The Digestive System and the Liver - The large intestine

The large intestine, also called the large bowel, is shaped like a great, lumpy, drooping question mark—arching, from its beginning at the ileocecal valve, over the folds of the small intestine, then curving down and descending past more coiled small intestine to the anus, which marks the end of the GI tract. From ileocecal valve to anus, the large intestine is five to six feet in length.

The junction between the ileum and the cecum , the first section of the large intestine, occurs very low in the abdomen, normally on the right-hand side. The cecum is a bowl-like receptacle at the bottom of the colon, the longest section of the large intestine.

Just below the entrance of the ileum, a dead-end tube dangles down from the cecum. This is the appendix vermiformis (Latin, “worm-shaped appendage”) commonly known as the appendix. Three to six inches long and one-third inch in diameter, the appendix may get jammed with stray pieces of solid food, become infected, swell, and rupture, spewing infection into the abdominal cavity. This is why early diagnosis of appendicitis and removal ( appendectomy ) are critically important.

Sections of the Colon

The colon is divided into three sections by pronounced flexures , or bends, where the colon makes almost right-angle changes of direction. Above the bowl of the cecum, the ascending colon rises almost vertically for about a foot and a half.

Then there is a flexure in the colon, after which the transverse colon travels horizontally for a couple of feet along a line at navel height. At another flexure, the colon turns vertically down again, giving the name of descending colon to this approximately two feet of large intestine. At the end of the descending colon, the large intestine executes an S-shaped curve, the sigmoid flexure , after which the remaining several inches of large intestine are known as the rectum .

Some people confuse the terms rectum and anus: the rectum refers specifically to the last section of the large intestinal tube, between sigmoid flexure and the anal sphincters, while the anus refers only to the opening controlled by the outlet valves of the large intestine. These valves consist of two ringlike voluntary muscles called anal sphincters.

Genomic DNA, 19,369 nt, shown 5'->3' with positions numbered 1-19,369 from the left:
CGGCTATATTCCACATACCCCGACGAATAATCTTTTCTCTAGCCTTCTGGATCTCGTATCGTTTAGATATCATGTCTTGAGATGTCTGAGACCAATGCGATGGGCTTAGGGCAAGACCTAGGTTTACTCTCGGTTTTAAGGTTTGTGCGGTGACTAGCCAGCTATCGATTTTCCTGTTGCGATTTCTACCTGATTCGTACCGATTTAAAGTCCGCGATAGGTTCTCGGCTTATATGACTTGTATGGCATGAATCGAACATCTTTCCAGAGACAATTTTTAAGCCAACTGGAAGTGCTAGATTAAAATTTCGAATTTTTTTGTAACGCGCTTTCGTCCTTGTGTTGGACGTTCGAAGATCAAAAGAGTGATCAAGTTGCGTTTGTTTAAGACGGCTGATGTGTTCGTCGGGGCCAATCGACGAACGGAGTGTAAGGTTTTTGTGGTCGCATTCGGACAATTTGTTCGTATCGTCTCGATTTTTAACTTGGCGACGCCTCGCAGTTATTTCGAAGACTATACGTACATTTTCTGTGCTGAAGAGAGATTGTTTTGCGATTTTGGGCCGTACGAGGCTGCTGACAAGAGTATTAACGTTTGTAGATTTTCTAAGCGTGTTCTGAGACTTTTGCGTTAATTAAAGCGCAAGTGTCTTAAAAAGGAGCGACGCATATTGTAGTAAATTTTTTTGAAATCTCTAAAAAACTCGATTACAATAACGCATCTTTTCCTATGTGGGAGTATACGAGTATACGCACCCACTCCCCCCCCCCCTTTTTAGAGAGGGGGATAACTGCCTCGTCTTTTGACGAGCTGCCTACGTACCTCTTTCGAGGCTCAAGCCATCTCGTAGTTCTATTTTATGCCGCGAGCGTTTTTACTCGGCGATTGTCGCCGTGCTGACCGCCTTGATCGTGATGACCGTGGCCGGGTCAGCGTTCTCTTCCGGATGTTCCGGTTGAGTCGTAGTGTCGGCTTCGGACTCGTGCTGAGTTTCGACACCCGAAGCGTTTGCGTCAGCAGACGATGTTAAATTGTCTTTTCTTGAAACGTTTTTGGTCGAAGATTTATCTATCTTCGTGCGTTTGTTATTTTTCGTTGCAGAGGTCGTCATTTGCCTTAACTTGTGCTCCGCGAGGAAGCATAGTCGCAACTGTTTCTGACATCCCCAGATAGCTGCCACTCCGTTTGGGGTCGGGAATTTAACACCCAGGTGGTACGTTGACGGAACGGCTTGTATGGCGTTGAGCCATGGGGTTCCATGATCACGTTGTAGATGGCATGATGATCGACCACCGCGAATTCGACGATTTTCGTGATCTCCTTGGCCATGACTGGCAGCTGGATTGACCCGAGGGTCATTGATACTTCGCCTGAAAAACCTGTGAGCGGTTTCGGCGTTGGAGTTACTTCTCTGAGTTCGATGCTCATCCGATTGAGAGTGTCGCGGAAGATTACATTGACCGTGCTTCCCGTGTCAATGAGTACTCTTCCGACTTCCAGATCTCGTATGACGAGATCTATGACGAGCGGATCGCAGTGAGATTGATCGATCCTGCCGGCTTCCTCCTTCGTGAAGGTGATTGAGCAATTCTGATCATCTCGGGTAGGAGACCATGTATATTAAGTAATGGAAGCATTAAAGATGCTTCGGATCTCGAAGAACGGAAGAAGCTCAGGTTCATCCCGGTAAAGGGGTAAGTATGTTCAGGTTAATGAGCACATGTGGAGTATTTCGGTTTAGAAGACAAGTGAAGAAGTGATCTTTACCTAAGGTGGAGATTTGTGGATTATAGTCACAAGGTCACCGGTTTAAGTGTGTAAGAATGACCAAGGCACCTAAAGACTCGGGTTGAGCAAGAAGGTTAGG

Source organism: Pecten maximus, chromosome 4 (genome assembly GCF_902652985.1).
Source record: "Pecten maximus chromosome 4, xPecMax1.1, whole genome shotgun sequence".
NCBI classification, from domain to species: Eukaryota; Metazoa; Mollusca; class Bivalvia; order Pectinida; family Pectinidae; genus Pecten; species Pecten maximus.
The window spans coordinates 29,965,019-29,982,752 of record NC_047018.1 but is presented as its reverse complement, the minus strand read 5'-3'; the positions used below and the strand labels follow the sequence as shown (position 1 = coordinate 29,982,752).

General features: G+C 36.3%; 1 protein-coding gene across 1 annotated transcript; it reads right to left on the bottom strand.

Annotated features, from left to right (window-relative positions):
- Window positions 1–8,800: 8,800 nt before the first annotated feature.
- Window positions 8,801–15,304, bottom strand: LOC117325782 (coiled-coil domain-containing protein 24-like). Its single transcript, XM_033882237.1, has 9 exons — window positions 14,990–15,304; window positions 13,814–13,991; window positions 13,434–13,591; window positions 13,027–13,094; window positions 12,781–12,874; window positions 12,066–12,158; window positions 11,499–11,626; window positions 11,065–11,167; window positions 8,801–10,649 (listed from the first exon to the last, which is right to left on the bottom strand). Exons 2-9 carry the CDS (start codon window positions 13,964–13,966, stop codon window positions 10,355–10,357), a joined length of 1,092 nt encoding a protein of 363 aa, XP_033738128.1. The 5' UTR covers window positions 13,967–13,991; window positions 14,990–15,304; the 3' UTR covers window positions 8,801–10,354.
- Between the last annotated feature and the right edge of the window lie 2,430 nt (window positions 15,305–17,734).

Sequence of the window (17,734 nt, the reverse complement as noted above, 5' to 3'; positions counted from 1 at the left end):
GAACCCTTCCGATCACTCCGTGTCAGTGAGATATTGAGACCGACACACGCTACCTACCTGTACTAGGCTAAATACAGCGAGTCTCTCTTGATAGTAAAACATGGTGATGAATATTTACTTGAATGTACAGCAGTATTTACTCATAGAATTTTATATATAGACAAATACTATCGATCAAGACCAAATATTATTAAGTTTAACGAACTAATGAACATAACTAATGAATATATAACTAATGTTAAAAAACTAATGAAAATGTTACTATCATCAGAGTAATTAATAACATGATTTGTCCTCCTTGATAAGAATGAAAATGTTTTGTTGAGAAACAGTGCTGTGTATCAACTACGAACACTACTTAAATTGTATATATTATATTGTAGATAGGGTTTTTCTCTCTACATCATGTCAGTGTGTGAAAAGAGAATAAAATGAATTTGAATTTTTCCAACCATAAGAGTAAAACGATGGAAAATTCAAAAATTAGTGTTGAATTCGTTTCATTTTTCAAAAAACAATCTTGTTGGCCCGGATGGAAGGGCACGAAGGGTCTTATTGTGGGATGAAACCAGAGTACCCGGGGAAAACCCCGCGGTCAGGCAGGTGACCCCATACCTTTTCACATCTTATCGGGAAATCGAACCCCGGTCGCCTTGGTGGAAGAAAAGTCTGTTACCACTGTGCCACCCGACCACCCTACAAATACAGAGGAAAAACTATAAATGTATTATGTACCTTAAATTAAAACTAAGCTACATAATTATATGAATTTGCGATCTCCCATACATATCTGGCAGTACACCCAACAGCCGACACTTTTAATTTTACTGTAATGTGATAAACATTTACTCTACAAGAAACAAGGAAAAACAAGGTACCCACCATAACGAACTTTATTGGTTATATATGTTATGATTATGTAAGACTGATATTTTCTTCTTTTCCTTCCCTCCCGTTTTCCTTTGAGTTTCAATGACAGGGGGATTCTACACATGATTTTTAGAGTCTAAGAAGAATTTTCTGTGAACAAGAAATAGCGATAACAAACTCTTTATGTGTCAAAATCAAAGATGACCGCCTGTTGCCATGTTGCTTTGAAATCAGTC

Any solid materials that pass into the large intestine through the ileocecal valve (which prevents backflow into the small intestine) are usually indigestible, such as cellulose, or substances that have been broken down in the body and blood in the normal process of cell death and renewal, such as some bile components. But what the cecum mainly receives is water.

Functions of the Large Intestine

The principal activity of the large intestine—other than as a channel for elimination of body wastes—is as a temporary storage area for water, which is then reabsorbed into the circulation through the walls of the colon. Villi are absent in the large intestine, and peristalsis is much less vigorous than in the small intestine.

As water is absorbed, the contents of the large intestine turn from a watery soup into the semisolid feces. Meanwhile, bacteria—which colonize the normal colon in countless millions—have begun to work on and decompose the remaining solid materials. These bacteria do no harm as long as they remain inside the large intestine, and the eliminated feces is heavily populated with them. Nerve endings in the large intestine signal the brain that it is time for a bowel movement.

The Peritoneum

Lining the entire abdominal cavity, as well as the digestive and other abdominal organs, is a thin, tough, lubricated membrane called the peritoneum . In addition to protecting and supporting the abdominal organs, the peritoneum permits these organs to slip and slide against each other without any harm from friction. The peritoneum also contains blood and lymph vessels that serve the digestive organs. See Ch. 11, Diseases of the Digestive System .

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